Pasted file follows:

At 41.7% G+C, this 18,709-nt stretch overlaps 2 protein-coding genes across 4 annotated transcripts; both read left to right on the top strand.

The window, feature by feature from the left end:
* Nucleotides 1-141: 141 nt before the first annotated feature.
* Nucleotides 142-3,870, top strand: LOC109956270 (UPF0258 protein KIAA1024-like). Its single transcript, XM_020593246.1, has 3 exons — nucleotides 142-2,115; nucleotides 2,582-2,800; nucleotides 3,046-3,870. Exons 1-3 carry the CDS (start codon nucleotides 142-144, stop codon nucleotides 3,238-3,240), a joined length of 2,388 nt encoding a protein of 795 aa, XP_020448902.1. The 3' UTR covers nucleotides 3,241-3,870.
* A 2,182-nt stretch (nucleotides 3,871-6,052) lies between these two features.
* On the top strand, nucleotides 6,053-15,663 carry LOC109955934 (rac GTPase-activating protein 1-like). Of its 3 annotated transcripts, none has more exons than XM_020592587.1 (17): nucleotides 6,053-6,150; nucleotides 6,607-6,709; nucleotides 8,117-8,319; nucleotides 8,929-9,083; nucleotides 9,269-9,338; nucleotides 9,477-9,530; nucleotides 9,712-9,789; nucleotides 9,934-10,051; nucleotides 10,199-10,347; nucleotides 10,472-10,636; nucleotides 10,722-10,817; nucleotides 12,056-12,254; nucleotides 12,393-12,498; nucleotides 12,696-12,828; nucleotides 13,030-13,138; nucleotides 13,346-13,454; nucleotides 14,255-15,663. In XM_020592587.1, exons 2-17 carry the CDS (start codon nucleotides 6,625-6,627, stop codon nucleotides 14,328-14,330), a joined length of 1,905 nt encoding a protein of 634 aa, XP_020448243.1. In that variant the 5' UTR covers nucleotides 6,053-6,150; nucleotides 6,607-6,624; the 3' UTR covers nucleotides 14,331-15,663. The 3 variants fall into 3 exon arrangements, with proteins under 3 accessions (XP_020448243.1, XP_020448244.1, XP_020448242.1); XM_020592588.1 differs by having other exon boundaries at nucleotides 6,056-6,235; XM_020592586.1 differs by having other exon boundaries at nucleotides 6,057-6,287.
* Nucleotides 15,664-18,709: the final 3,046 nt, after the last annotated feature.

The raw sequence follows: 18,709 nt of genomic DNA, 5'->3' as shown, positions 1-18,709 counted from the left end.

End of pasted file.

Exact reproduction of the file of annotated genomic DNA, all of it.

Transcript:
At 41.7% G+C, this 18,709-nt stretch overlaps 2 protein-coding genes across 4 annotated transcripts; both read left to right on the top strand.

The window, feature by feature from the left end:
* Nucleotides 1-141: 141 nt before the first annotated feature.
* Nucleotides 142-3,870, top strand: LOC109956270 (UPF0258 protein KIAA1024-like). Its single transcript, XM_020593246.1, has 3 exons — nucleotides 142-2,115; nucleotides 2,582-2,800; nucleotides 3,046-3,870. Exons 1-3 carry the CDS (start codon nucleotides 142-144, stop codon nucleotides 3,238-3,240), a joined length of 2,388 nt encoding a protein of 795 aa, XP_020448902.1. The 3' UTR covers nucleotides 3,241-3,870.
* A 2,182-nt stretch (nucleotides 3,871-6,052) lies between these two features.
* On the top strand, nucleotides 6,053-15,663 carry LOC109955934 (rac GTPase-activating protein 1-like). Of its 3 annotated transcripts, none has more exons than XM_020592587.1 (17): nucleotides 6,053-6,150; nucleotides 6,607-6,709; nucleotides 8,117-8,319; nucleotides 8,929-9,083; nucleotides 9,269-9,338; nucleotides 9,477-9,530; nucleotides 9,712-9,789; nucleotides 9,934-10,051; nucleotides 10,199-10,347; nucleotides 10,472-10,636; nucleotides 10,722-10,817; nucleotides 12,056-12,254; nucleotides 12,393-12,498; nucleotides 12,696-12,828; nucleotides 13,030-13,138; nucleotides 13,346-13,454; nucleotides 14,255-15,663. In XM_020592587.1, exons 2-17 carry the CDS (start codon nucleotides 6,625-6,627, stop codon nucleotides 14,328-14,330), a joined length of 1,905 nt encoding a protein of 634 aa, XP_020448243.1. In that variant the 5' UTR covers nucleotides 6,053-6,150; nucleotides 6,607-6,624; the 3' UTR covers nucleotides 14,331-15,663. The 3 variants fall into 3 exon arrangements, with proteins under 3 accessions (XP_020448243.1, XP_020448244.1, XP_020448242.1); XM_020592588.1 differs by having other exon boundaries at nucleotides 6,056-6,235; XM_020592586.1 differs by having other exon boundaries at nucleotides 6,057-6,287.
* Nucleotides 15,664-18,709: the final 3,046 nt, after the last annotated feature.

The raw sequence follows: 18,709 nt of genomic DNA, 5'->3' as shown, positions 1-18,709 counted from the left end.